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Canadian Expeditionary Force (CEF)

By December 1915, the Canadian Expeditionary Force (CEF) in France had grown to three divisions. A fourth division was formed and had completed their training in Canada. They were preparing to ship to England for further training. By this time, approximately 150,000 men and women were serving in the Canadian Expeditionary Force. Initially, the divisions fought separately until they were formed into the Canadian Corps in 1916.

One of Prime Minister Sir Robert Borden’s frustrations, reflected in the novel, was the lack of communication by the Imperial War Cabinet in London. Frequently, he would find out about the important decisions about the CEF when they were reported in the newspapers. Borden saw Canada’s role not as a contributor of troops and war supplies but as an active imperial partner.

Both Borden and Sam Hughes, his Minister of Militia and Defence, were in agreement that Canadian troops were to fight together, led by Canadian officers, and that Canadian officials must be consulted in matters concerning the CEF.

Hughes’ zeal and energy was the driving force behind the rapid deployment of the CEF. He laid the foundation for the victories that the CEF would later achieve in the war. Hughes’ get it done attitude got him into political trouble. The military contracts scandal was just starting to gather steam.

Also, Hughes’ stubborn support for the Ross rifle, the standard infantry weapon issued to the CEF, in the face of growing evidence that it wasn’t reliable in the field and that Canadian troops were abandoning the Ross for the more reliable Lee-Enfield, didn’t help.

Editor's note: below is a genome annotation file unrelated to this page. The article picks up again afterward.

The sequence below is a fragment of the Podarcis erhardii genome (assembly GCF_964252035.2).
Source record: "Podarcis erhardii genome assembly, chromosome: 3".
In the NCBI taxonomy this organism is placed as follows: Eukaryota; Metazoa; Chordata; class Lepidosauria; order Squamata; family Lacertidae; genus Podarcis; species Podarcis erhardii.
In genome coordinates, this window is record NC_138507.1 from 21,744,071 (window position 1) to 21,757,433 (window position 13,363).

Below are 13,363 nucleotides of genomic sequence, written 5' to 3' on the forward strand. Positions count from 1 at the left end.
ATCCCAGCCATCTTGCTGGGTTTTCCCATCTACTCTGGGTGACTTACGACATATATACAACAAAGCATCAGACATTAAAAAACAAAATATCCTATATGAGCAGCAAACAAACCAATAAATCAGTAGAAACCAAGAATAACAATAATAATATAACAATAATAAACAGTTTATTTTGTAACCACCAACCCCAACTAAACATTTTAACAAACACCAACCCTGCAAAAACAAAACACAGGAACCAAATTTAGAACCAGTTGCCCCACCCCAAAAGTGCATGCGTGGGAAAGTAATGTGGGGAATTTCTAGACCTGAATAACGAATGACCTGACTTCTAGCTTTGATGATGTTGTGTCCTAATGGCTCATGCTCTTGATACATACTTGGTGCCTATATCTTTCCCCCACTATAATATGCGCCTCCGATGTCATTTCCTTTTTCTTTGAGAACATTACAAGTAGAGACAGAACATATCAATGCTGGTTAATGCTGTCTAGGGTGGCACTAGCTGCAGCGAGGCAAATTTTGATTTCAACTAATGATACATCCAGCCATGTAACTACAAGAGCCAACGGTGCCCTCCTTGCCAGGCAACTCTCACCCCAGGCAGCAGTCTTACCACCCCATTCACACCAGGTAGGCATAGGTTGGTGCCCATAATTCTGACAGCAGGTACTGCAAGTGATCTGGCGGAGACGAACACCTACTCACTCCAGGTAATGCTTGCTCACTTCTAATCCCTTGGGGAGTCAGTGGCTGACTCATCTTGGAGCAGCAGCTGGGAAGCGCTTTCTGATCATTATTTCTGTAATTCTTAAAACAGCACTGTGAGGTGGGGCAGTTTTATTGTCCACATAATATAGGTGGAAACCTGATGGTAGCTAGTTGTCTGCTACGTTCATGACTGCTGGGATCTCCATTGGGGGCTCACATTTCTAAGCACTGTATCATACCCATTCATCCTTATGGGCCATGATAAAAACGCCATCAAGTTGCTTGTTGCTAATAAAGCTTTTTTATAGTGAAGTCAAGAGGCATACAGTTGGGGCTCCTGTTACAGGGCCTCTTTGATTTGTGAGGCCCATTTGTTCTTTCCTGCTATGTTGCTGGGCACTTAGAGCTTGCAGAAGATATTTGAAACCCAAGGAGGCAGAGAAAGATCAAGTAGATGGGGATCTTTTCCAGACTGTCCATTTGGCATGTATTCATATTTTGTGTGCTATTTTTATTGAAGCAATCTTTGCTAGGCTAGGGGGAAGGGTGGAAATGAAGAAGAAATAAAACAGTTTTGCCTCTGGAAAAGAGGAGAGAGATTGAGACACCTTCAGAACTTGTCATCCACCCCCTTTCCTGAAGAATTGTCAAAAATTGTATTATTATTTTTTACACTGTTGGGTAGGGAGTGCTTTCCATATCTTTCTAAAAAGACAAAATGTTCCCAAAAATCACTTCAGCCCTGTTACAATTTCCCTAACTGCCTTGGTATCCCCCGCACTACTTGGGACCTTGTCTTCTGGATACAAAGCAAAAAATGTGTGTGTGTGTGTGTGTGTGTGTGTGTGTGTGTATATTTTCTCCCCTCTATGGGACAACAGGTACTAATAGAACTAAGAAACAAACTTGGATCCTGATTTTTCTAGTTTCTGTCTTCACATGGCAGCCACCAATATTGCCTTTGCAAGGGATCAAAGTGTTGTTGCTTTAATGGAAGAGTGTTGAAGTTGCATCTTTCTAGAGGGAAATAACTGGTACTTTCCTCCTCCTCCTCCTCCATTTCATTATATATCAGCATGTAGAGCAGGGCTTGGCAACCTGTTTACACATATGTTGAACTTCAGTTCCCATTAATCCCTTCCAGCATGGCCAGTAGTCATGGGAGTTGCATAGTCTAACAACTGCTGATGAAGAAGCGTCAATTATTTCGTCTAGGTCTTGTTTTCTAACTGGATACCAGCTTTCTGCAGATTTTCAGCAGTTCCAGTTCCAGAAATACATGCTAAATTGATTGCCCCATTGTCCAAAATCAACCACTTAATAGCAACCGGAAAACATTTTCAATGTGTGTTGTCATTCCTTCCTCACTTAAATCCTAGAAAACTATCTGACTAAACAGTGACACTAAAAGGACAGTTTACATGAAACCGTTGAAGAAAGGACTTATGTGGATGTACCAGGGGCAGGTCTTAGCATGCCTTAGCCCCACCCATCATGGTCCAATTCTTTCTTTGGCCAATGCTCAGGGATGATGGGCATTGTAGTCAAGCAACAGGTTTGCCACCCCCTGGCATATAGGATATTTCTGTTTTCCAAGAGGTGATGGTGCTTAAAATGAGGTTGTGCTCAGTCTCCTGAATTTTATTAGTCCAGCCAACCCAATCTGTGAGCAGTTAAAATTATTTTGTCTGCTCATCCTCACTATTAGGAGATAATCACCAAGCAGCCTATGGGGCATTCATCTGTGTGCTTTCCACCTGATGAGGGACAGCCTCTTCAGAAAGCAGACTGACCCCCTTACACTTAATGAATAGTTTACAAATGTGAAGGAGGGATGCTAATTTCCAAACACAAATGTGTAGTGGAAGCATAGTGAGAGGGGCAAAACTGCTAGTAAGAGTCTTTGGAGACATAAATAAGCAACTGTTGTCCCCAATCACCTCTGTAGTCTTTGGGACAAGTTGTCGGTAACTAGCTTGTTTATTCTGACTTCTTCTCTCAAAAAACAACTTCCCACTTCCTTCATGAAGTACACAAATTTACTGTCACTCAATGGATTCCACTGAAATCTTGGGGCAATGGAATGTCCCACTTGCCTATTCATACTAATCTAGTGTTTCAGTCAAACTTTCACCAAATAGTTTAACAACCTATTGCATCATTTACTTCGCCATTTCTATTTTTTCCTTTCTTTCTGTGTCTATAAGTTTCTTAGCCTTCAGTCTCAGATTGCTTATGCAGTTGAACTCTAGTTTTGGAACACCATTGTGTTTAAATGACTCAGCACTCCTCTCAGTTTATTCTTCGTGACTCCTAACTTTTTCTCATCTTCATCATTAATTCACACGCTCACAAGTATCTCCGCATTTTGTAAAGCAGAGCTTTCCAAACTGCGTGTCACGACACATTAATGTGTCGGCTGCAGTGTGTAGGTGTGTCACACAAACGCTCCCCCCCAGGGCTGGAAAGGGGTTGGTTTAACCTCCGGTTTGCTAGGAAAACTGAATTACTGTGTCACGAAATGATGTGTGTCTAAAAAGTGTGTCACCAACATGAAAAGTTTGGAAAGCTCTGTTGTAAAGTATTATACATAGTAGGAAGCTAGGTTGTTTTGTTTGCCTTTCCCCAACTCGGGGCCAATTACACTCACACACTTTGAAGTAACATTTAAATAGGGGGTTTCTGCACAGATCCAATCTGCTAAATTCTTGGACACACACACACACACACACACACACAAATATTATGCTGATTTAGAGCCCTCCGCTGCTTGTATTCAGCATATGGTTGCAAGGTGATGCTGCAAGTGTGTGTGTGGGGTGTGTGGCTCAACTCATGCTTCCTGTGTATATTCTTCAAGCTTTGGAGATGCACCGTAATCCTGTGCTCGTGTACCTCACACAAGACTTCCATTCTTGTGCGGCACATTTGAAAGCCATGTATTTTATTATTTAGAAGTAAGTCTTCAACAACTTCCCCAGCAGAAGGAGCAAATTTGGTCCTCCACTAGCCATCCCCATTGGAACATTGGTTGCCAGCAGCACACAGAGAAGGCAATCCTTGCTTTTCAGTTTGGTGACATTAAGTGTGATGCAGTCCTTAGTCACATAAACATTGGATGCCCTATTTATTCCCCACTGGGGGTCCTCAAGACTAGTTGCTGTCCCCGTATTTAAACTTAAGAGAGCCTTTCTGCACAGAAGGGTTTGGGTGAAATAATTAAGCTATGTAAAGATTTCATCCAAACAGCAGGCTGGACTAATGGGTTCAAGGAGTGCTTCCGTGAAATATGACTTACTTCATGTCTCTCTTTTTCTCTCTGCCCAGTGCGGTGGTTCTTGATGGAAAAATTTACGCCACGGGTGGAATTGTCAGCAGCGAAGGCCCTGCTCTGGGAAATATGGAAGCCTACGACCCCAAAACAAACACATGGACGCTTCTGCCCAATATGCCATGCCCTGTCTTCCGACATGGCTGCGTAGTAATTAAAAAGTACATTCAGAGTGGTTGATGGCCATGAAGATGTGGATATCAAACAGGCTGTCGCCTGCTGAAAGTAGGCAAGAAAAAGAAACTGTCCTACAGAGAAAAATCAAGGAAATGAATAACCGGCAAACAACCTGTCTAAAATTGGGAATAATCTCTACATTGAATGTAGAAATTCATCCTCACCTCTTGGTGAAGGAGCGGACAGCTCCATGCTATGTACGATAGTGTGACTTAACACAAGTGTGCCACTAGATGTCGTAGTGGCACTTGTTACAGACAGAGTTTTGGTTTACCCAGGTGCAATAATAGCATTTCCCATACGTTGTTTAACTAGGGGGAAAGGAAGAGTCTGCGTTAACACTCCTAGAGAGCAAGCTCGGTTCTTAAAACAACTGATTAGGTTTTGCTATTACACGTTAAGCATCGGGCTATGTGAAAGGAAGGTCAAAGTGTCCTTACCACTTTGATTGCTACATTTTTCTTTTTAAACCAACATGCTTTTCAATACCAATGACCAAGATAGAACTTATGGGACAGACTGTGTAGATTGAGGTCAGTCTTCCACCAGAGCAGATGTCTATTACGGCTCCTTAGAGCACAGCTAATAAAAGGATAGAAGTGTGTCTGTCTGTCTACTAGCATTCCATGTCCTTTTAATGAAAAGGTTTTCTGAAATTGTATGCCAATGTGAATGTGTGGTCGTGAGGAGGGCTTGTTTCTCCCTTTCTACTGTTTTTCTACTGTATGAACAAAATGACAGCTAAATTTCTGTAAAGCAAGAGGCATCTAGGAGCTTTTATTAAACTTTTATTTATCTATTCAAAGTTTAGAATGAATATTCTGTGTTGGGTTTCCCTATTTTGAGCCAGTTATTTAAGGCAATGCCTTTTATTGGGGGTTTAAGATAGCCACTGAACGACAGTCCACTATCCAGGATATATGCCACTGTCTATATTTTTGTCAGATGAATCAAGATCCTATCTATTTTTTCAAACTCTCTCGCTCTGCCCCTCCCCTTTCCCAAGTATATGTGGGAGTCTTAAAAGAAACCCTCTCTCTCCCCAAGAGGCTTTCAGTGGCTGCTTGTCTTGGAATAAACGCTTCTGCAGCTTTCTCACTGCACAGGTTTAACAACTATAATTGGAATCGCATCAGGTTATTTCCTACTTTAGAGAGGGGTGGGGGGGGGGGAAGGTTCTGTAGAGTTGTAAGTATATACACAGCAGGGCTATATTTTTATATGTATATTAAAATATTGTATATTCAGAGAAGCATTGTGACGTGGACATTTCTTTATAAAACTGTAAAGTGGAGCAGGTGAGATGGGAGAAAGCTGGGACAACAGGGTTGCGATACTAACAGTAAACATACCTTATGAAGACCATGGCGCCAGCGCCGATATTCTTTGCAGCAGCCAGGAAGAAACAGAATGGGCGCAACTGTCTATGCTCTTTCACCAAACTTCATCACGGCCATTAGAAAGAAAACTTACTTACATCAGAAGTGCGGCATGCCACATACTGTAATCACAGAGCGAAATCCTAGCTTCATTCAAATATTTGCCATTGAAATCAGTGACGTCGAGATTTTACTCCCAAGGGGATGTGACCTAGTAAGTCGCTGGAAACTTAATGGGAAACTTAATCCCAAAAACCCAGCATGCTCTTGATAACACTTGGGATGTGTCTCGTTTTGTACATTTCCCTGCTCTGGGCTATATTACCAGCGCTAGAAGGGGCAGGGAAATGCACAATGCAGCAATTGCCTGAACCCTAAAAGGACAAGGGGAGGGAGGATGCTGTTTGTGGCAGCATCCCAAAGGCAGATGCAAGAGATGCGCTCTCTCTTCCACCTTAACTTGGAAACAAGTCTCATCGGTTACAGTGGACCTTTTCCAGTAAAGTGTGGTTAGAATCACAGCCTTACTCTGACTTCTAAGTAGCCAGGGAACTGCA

Eventually, Borden had no choice but to replace Hughes as the Minister of Militia and Defence.

By the end of the war, approximately 600,000 had served in the CEF. The Corps suffered 210,000 casualties and 60,000 were killed, a remarkable number for a nation of 8 million.

Sources and further reading


Books Of Remembrance - Records & Collections - Veterans Affairs Canada - Canada and the First World War

Introduction - Canada and the First World War - Library and Archives Canada

Military and Peacekeeping - Discover the Collection - Library and Archives Canada

Introduction - Soldiers of the First World War - CEF - Library and Archives Canada

Canadian Expeditionary Force - Wikipedia, the free encyclopedia

Canadian Great War Project - Canadians in the First World War

Discussion groups & forums

Canadian Expeditionary Force Study Group